While the US and UK have already signalled their intent to stop using Russian oil, the situation is rather more complicated for a number of countries in European Union. Public support for a proposed EU embargo on Russian oil is low in Germany, for example, while the results of the French presidential election will determine that country’s future strategy.
There is widespread recognition that a European ban on Russian oil and gas would be a game changer in terms of damaging Russia financially. But it would also have implications for energy prices at a time when inflation is rising at a worrying pace and the European post-Covid recovery isn't strong enough to maintain healthy economic growth.
Of the 11 million barrels of oil Russia produces every day, around four million are exported. FX broker FXPro’s senior financial analyst, Alex Kuptsikevich, reckons Europe will play a long game by banning exports of technologies for drilling and abandoning Russian oil when real alternatives appear, a process he says will take more than a year.
“Should Europe be forced into a ban on Russian imports the economic consequences could be extremely damaging for the euro,” explains Craig Erlam, Senior Market Analyst at FX broker Oanda. Russia has potentially led Europe down that path by demanding that payments for gas deliveries be converted into rubles - a process Brussels has warned could contravene sanctions imposed after the invasion of Ukraine.
“If governments in Europe decided to increase their use of fossil fuels (even in the short term) to reduce dependence on Russian oil the euro would probably breathe more freely in the short term, but this is unlikely,” says Erlam.
A return to coal-fired generation would slightly dampen the demand for oil to generate electricity in cities. However, it would do little to help businesses that cannot replace their energy source easily.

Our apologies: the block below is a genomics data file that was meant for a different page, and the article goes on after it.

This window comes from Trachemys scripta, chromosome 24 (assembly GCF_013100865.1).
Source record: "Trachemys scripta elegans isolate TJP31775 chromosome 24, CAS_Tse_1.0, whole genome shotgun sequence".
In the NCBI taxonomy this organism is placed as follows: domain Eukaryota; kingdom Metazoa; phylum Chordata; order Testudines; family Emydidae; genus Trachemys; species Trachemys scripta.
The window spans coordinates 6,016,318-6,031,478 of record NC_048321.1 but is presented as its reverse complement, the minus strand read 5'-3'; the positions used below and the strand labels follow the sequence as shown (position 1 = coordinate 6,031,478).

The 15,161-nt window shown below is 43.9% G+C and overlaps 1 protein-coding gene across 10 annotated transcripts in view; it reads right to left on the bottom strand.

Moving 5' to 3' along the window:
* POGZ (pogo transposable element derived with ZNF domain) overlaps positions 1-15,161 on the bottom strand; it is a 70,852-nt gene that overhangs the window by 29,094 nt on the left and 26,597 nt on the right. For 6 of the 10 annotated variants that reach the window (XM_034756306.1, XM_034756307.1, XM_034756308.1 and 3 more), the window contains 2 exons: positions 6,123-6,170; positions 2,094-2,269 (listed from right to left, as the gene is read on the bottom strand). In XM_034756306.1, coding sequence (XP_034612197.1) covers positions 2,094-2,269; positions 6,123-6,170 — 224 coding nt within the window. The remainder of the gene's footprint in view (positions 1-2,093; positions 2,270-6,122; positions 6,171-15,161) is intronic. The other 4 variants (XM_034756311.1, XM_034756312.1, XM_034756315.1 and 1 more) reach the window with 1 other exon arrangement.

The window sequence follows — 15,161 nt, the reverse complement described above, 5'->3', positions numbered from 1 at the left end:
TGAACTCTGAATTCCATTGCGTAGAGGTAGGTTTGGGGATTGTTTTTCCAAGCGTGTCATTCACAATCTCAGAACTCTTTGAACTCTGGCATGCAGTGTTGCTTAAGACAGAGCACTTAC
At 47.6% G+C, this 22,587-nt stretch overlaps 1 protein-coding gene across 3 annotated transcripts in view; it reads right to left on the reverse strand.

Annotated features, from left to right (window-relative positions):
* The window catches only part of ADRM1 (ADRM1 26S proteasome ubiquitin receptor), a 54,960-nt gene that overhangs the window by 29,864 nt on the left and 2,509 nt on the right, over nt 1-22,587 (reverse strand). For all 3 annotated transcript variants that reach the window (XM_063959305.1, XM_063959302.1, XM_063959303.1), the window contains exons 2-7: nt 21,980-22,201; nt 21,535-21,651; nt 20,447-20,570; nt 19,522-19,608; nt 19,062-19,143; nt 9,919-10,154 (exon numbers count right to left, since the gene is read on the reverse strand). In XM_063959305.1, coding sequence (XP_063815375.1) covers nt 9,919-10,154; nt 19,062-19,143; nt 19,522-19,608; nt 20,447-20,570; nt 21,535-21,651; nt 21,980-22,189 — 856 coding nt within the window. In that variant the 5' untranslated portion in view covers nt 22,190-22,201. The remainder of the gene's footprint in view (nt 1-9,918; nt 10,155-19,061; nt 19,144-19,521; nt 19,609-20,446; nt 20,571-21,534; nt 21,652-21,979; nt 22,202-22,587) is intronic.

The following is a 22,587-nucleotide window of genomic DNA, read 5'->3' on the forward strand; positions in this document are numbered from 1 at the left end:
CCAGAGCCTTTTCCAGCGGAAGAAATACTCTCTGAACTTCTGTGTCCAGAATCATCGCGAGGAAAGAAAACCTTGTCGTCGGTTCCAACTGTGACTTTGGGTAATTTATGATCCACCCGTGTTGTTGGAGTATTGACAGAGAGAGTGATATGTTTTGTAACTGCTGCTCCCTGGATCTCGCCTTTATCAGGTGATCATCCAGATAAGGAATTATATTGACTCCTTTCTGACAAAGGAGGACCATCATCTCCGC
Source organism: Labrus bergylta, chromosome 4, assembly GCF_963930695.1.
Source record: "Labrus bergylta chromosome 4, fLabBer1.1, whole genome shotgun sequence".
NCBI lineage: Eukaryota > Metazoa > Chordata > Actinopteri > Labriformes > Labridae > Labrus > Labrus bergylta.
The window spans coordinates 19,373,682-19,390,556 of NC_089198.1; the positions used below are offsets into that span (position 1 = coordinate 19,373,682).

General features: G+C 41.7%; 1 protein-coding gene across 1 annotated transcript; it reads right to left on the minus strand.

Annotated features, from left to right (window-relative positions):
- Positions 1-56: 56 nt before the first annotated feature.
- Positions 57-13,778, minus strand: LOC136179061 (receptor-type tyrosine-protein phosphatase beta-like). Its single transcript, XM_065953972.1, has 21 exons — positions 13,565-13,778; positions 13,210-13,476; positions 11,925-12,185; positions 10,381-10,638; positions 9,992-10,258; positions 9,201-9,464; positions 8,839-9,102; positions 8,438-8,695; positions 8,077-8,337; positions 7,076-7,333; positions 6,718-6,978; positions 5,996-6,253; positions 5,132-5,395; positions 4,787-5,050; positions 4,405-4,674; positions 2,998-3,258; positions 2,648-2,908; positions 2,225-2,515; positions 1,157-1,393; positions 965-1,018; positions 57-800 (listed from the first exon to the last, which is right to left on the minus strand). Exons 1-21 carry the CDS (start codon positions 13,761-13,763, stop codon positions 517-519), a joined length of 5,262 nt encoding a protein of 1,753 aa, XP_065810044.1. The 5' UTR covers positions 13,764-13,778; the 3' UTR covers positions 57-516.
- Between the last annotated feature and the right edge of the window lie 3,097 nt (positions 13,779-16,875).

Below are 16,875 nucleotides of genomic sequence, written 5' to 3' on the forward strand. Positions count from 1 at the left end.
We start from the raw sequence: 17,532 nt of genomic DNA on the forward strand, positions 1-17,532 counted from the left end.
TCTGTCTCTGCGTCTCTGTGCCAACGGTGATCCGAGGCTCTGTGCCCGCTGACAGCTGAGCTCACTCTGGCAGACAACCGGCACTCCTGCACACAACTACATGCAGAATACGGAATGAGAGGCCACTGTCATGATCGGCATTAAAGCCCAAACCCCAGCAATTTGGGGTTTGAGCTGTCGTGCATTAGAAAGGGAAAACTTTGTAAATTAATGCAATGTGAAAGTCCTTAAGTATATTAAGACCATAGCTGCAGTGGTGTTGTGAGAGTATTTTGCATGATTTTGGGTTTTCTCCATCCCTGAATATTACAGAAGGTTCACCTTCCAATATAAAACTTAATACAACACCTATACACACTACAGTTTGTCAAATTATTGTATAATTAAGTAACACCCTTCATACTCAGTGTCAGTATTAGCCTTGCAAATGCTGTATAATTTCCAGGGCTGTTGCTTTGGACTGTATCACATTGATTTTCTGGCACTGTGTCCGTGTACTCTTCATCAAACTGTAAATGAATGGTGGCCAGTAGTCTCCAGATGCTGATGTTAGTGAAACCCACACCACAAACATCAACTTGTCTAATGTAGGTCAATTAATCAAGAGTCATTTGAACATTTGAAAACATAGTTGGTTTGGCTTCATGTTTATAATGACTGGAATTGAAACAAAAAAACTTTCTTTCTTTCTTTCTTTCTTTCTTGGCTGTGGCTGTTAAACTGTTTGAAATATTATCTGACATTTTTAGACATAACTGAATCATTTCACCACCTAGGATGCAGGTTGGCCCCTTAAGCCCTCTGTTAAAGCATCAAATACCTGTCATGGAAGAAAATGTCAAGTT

“In such a situation the authorities would need to expand stimulus to support demand,” adds Kuptsikevich. “The ECB would also have to be more inflation-tolerant and not hasten to raise interest rates in order to avoid pressing the EU economy.”
These monetary and fiscal responses are fundamentally negative for the euro. A strong currency market reaction would require governments and central banks of other countries to act differently, which can be expected from the US Federal Reserve in particular.
If European leaders had the guts to reduce their dependence on Russia oil and gas it would mean higher inflation in the short run, which would then boost the ECB hawks and have a positive impact on the euro. However, it is clear that the ECB can only fight one battle at a time and inflation will certainly be that battle.
That is the view of Ipek Ozkardeskaya, Senior Analyst at online trading firm Swissquote, who expects oil currencies to continue trending higher. “We have already seen the Norwegian krone and the Canadian dollar strengthen against the dollar and we could expect to see further and sustainable gains in these currencies that are already benefitting from firmer oil prices,” she says.
Ozkardeskaya adds that in the longer term major fossil energy importers such as Europe will benefit from a transition to net zero emissions. “However, this transition won't be quick enough as despite the willpower to move fast the supply chain crisis and capacity and infrastructure limitations will slow down the transition,” she adds, suggesting that it could be another five years before Europe is able to ramp up its move away from fossil fuels.